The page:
Gritty ‘Outlaws’ Examines Australia’s 1% Motorcycle Gangs
Australian motorcycle drama, 1%, has roots dating back on the 2017 Toronto International Film Festival circuit. Now referred to as simply Outlaws, there is less emphasis on the weight of the previous title. While it’s stitched into the motorcyclists’ leather vests, it takes a little bit of digging to piece together its true meaning. It’s believed that 99% of motorcyclists abide by the law. The remaining 1%, however, partake in a seedy, criminal underworld playing by their own rules.
For three years, there’s been a status quo within the Copperheads. President Knuck (Matt Nable) has been in prison, paving the way for heir apparent Paddo (Ryan Corr) to mold the motorcycle club into a less shady organization. Paddo’s younger brother, Skink (Josh McConville) messes up a deal with another local club. Skink unfortunately doesn’t know any better, forcing Paddo to fix the issue with as little bloodshed as possible. Matters grow worse when Knuck is released from prison, holding firm to his violent standards. Torn between loyalty to his brother and to his president, Paddo finds himself caught in a horrific predicament.
After FX’s Sons of Anarchy wrapped up shop in 2014, others have attempted to grab the sub-genre reins. Kurt Sutter reignited genre interest this past fall with Mayans M.C., the spiritual successor to the FX series. Outlaws does pique some interest into the world of bikers and motorcycle gangs. Though it’s more of an appetizer covering the basics over the course of 90 minutes. That boxes the narrative in a a bit, but the overall conflict is represented. Outlaws attempt to go full civil war within the Copperheads as Paddo and Knuck butt heads in ideals and the fate of Skink. Corr and Nable square off adequately as much of the film is glued together by their power struggle. First-time feature director Stephen McCallum boils it down to the two gang members, dipping into Shakespearean vibes more often than anticipated.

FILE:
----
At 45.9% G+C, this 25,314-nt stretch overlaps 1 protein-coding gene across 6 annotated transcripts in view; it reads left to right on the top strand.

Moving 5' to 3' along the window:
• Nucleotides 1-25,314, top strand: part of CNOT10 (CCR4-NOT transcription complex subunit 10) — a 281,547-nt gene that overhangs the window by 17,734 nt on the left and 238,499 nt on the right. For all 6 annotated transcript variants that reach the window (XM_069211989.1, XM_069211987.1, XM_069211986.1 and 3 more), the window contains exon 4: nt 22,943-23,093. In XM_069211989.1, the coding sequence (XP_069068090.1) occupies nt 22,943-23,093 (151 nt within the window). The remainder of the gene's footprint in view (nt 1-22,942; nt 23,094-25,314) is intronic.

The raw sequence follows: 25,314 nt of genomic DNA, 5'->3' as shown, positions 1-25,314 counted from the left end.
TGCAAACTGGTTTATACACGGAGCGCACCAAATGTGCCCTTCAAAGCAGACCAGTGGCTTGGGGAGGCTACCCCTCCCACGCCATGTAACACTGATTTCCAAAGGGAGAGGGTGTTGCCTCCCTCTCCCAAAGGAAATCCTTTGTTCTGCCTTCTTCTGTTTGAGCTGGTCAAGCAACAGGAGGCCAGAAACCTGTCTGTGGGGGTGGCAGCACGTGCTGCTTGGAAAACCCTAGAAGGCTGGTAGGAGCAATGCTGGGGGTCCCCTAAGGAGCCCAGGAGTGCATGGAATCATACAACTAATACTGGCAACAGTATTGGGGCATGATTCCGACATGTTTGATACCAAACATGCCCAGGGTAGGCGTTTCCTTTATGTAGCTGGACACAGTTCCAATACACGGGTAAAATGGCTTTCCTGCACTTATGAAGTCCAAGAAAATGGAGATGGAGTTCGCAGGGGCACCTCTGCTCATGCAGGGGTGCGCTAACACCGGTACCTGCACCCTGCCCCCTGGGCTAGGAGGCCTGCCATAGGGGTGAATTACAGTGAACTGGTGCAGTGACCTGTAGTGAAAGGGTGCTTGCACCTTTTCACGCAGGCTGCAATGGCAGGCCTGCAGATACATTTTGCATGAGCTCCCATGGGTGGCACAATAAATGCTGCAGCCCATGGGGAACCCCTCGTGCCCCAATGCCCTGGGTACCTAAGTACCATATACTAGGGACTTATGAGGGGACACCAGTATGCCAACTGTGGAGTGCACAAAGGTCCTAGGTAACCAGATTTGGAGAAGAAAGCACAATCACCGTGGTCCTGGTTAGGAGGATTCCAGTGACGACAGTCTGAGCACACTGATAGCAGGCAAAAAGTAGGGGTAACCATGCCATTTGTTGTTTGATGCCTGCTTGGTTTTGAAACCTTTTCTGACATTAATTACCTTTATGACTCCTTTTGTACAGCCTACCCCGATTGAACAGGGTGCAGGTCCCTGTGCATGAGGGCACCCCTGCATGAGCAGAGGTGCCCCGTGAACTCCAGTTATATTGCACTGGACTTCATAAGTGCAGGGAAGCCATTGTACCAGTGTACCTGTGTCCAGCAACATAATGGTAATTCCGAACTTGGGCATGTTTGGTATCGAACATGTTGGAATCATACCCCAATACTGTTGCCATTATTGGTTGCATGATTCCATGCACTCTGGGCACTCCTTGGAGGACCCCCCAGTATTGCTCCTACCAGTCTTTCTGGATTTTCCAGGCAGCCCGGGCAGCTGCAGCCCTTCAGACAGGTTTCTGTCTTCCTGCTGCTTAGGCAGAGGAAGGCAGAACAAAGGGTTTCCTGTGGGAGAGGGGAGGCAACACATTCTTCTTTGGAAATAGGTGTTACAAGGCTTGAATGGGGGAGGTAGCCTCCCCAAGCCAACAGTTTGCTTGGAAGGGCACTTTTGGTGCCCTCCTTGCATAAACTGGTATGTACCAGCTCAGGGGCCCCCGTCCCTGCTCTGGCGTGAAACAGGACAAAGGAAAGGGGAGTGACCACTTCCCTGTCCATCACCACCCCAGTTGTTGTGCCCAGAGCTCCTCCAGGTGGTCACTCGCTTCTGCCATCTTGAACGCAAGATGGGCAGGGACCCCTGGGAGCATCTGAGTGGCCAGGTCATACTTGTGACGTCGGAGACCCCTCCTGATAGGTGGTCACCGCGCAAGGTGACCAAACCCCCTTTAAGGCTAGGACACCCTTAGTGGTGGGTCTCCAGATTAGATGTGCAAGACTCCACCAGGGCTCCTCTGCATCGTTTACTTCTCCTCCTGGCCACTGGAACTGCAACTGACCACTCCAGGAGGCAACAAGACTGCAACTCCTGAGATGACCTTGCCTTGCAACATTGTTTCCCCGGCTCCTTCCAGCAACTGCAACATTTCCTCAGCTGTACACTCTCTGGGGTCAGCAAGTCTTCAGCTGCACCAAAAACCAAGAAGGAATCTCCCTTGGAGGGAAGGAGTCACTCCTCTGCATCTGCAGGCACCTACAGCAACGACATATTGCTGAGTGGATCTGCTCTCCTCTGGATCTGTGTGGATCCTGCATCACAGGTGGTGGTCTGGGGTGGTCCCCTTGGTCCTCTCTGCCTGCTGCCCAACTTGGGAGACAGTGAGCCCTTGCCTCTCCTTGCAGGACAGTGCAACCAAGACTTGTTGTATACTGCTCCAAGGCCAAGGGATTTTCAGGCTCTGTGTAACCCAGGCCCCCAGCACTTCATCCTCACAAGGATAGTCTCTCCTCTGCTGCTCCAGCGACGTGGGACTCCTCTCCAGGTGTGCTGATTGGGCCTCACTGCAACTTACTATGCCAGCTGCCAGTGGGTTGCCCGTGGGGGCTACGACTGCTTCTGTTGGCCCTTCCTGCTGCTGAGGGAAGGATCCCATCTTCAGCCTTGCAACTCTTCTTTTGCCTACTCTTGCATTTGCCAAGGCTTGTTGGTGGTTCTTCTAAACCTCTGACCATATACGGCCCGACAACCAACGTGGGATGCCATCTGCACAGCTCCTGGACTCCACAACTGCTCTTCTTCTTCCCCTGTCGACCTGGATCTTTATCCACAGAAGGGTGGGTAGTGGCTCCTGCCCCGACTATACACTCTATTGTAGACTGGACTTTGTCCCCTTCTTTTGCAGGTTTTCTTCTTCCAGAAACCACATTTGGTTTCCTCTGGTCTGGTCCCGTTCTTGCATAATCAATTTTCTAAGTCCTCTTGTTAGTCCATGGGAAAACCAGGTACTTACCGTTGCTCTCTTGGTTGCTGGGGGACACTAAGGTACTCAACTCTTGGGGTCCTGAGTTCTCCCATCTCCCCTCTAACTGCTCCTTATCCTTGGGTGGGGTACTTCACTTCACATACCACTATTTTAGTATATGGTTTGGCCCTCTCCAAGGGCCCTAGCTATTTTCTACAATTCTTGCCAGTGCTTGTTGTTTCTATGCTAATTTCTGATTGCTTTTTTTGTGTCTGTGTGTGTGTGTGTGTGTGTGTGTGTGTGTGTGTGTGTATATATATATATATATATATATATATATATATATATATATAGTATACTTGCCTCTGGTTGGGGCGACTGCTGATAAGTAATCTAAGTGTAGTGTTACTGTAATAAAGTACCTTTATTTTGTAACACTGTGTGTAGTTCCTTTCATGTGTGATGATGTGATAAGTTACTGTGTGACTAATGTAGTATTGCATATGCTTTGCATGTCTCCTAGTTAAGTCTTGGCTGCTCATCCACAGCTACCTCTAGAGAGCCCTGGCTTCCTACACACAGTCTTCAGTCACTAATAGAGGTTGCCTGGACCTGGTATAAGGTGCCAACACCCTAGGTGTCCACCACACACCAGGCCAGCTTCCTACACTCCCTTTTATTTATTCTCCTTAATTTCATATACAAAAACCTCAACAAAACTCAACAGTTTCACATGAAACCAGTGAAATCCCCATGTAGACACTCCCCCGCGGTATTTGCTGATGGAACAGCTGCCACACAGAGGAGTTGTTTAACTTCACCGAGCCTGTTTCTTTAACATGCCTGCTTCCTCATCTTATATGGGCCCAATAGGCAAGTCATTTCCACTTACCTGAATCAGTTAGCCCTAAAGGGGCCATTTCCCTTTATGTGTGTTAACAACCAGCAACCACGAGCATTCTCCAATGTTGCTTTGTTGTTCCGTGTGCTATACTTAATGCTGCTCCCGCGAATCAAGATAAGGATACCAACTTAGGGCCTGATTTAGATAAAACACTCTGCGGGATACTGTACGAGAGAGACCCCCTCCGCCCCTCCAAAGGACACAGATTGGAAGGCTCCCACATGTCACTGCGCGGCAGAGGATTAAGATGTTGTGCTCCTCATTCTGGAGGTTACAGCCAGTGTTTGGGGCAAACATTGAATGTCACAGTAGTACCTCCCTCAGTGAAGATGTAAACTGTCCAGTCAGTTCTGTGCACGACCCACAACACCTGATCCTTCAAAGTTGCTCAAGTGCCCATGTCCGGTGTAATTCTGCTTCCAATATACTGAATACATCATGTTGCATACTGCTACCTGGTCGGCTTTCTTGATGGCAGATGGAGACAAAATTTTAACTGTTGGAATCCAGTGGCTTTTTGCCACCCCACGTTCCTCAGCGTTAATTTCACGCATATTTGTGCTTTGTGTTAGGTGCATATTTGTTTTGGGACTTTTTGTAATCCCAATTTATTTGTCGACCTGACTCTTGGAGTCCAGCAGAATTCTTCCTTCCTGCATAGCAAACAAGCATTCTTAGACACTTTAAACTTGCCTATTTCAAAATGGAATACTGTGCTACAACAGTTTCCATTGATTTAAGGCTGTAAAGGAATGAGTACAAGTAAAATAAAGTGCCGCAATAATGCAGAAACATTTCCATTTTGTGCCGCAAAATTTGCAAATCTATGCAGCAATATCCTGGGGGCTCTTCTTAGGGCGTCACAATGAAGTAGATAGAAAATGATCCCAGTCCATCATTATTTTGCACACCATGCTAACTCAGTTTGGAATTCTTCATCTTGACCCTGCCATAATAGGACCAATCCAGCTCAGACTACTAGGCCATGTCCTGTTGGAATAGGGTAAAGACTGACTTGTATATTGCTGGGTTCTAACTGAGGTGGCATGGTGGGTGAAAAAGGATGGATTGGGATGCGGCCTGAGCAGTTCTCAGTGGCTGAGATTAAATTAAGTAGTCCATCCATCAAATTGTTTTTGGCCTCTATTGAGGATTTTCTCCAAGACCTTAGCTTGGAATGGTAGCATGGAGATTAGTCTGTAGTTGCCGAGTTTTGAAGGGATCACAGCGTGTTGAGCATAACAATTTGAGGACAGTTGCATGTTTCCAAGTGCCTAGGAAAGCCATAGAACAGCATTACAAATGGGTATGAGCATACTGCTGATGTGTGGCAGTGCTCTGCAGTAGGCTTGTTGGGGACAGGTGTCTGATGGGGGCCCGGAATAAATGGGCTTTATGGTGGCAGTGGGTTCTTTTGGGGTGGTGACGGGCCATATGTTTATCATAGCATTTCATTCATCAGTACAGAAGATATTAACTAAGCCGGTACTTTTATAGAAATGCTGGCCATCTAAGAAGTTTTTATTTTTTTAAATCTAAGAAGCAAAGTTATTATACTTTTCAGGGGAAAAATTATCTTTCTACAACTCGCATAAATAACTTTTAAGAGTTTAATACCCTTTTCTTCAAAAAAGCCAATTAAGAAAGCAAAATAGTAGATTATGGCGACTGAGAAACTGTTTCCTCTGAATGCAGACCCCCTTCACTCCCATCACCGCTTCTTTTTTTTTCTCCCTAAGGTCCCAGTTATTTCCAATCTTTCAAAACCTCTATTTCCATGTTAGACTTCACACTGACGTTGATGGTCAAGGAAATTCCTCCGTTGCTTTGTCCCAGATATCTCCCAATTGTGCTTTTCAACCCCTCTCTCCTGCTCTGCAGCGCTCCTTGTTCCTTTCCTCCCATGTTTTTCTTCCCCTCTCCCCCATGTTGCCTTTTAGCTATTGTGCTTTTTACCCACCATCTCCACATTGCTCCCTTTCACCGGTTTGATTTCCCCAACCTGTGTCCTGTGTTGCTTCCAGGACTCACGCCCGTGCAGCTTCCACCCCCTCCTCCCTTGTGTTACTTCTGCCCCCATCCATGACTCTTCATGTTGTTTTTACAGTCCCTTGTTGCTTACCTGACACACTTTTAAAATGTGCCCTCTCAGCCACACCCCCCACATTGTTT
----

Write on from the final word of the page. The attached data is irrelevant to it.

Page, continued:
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Much of that stems from Paddo’s girlfriend, Katrina (Abbey Lee). She’s his driving force, a power behind the throne if you will. While Paddo and Knuck clash is a focal point, all eyes will be on Lee’s character. The Mad Max: Fury Road actress is provided a delicious angle to toy around with thanks to Matt Nable’s screenplay. Ironically enough, Nable hands off the film’s highlighting roles to one of his character’s most devious adversaries. While Fury Road and The Neon Demon are two of my personal top films of the past five years, neither film gave Lee a meaty performance quite like the one here in Outlaws.
Outlaws doesn’t descend into chaotic storytelling, though there’s this temptation to play with the anarchy that goes hand-in-hand with the sub-genre. When it wants to be gripping and arresting, it has no issues going full throttle. Granted, Outlaws does spend most of its run time in the midst of tense verbal confrontations. But it’s not until the finale when character decision begin having a ripple effect on the Copperheads and immediate family members.
McCallum hits certain marks when it comes to Outlaws. Though there are elements that are teased rather than tapped into. But within 90 minutes, it feels more comfortable as a straightforward narrative than layering on a few more earned dynamics. Outlaws may be a bit small in scope, but McCallum’s examination of the 1% has its fair share of merit to consider.